Even after 6 years of being off the air Roswell is still making Headlines! We got compaired to the biggest pop culture phenomenon Twilight
Twilight Vs. Roswell: Are aliens more romantic than vampires?
Twilight Vs. Roswell: Are aliens more romantic than vampires? - VIDEO - TV Squad
I have never been more prouder to be a Roswell fan in my life! :in_love:Twilight Vs. Roswell: Are aliens more romantic than vampires?
Posted Dec 2nd 2008 10:02AM by Mike Moody
Filed under: Other Sci-Fi/Supernatural Shows, TV on DVD, OpEd, Video, Vs., Reality-Free
Even before I caught Twilight on the big screen, I was comparing it to Roswell, the great teen sci-fi/romance series that aired on The WB (and later The CW UPN) from 1999-2002. The Twilight ads and trailers seemed to tell the same story Roswell told more than nine years ago: A sensitive girl is saved by a supernatural hunk who makes it his mission to protect her at all costs. The two fall in love, but the relationship is complicated by his other-worldly circumstances.
It's not exactly the most original story in the world. This sort of thing goes back to Bram Stoker's Dracula, (and probably further back than that). Still, after watching Twilight, I was a bit shocked by its similarities to Roswell, especially since Roswell wasn't half as popular as Twilight. I haven't read the Twilight or Roswell book series, so I can't tell you if the similarities persist in print (but my friend Stephanie can). I can only compare the big screen and TV versions.
From major plot points to character motivations, these two franchises have a lot in common, but one clearly stands above the other. Let's compare, and you'll see what I mean:
Roswell - In the pilot, we're introduced to Liz Parker (Shiri Appleby), a bright Roswell teen who writes everything down in her diary. In the first scene, she's saved from certain death by Max Evans (Jason Behr), her quiet biology lab partner who just happens to be an alien. Max's secret and life are threatened when he publicly uses his powers to heal Liz from a gunshot wound.
Twilight - In the opening scene, we're introduced to Bella (Kristen Stewart) a lonely teen who just moved to the dreary town of Forks, Washington. Bella is soon saved by her quiet (wouldn't you know it) biology lab partner Edward Cullen (Robert Pattinson), a vampire masquerading as a normal teen. Using his supernatural strength to save Bella from being hit by a car puts Edward's secret and his life in jeopardy.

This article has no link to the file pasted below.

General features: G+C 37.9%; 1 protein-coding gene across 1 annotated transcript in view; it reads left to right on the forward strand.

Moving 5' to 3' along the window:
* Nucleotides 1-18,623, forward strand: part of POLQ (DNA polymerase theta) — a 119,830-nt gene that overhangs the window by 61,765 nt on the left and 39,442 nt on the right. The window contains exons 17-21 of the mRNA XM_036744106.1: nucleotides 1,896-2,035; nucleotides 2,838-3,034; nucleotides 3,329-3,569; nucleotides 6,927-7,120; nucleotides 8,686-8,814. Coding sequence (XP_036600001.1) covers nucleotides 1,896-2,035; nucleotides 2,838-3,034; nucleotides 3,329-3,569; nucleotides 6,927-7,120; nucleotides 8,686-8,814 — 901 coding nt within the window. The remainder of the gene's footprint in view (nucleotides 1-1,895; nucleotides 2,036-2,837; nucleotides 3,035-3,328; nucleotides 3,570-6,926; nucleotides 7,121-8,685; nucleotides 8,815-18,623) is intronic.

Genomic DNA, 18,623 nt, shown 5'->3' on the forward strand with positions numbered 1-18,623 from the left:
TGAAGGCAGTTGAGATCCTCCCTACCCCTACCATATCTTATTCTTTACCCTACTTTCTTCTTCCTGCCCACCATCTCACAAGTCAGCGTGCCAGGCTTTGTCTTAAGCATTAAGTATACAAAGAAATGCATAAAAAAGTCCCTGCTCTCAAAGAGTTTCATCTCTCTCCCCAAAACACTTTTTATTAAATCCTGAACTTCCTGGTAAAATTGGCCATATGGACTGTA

Roswell - Max and Liz form an alien-powered bond when he heals her. They exchange emotions and memories instantly and fall deeply in love. Unfortunately, Max's alien roots and a revolving door of big bads get in the way of their happily ever after.
Twilight - Um, Edward likes the way Bella smells. That's about it. Her aroma is so intoxicating that he feels the need to gawk at her from a distance day and night. (Is this love or just animal magnetism?) Bella seems to dig that Edward isn't a nice, polite, normal teen who can go out in the daylight like all the other boys. Her sweet stank attracts a sociopathic vamp who tries to kill her and Edward, which briefly gets in the way of their romance.
Roswell - Liz Parker's voice is the first thing you hear in the Roswell pilot and in most of the following eps. Her diary entries narrate the bulk of the series and give each ep a warm, intimate feeling, partly thanks to Appleby's sincere voice.
Twilight - The movie opens with a voiceover from Bella, and the voiceovers continue throughout the film. They don't offer much in the way of warmth or intimacy. Instead, they feel mopey and stock, but that might have something to do with Stewart's unimpassioned line readings.
The Lead Characters/Actors:
Roswell - Appleby is endlessly appealing as the sharp, warm and capable Liz. She might be a sensitive teen, but she's rarely mopey, even when circumstances keep her apart from her first love. Jason Behr's subtle turn is perfect for Max, a character who's pulled from the sidelines to become a benevolent leader and protector.
Twilight - Bella is written as a bright girl who's experiencing the thrill of first love. Stewart plays her as an angsty, pretentious, and unlikeable emo kid. Pattinson fares better as the valiant Edward, but it's clear that he comes from the John Lovitz school of ACTING!
Twilight and Roswell both feature supporting characters with supernatural gifts who feel threatened by the main characters' relationships. In Twilight, these characters come off as one-note, but Roswell's supporting characters were, of course, allowed to develop over three seasons. Also, both franchises portray Native Americans as somewhat mystical people. In Roswell, they have a spiritual link to the aliens. In Twilight, they're territorial onlookers who might be werewolves.
So -- at the risk of having my likeness burned in effigy by a mob of angry teens -- I must admit that Roswell is the better franchise. Maybe it's an age thing (I haven't been a teen for ten years), but after re-watching the Roswell pilot, I found it to be warmer and smarter, better plotted and acted, and more compelling than the movie version of Twilight. It's also way more romantic. I think Twilighters should give it a shot (especially since you can stream it for free online). It's got all of Twilight's basic elements, but it's a lot less pretentious. Plus, there's more of it (three seasons worth)! Sure, Twilight might seem edgier and more glamorous, but all the hair product and Paramore tracks can't hide the fact that it's one of the most unromantic "romantic" movies out there.
Stream the Roswell pilot below and judge for yourself.
Roswell - Pilot - AOL Video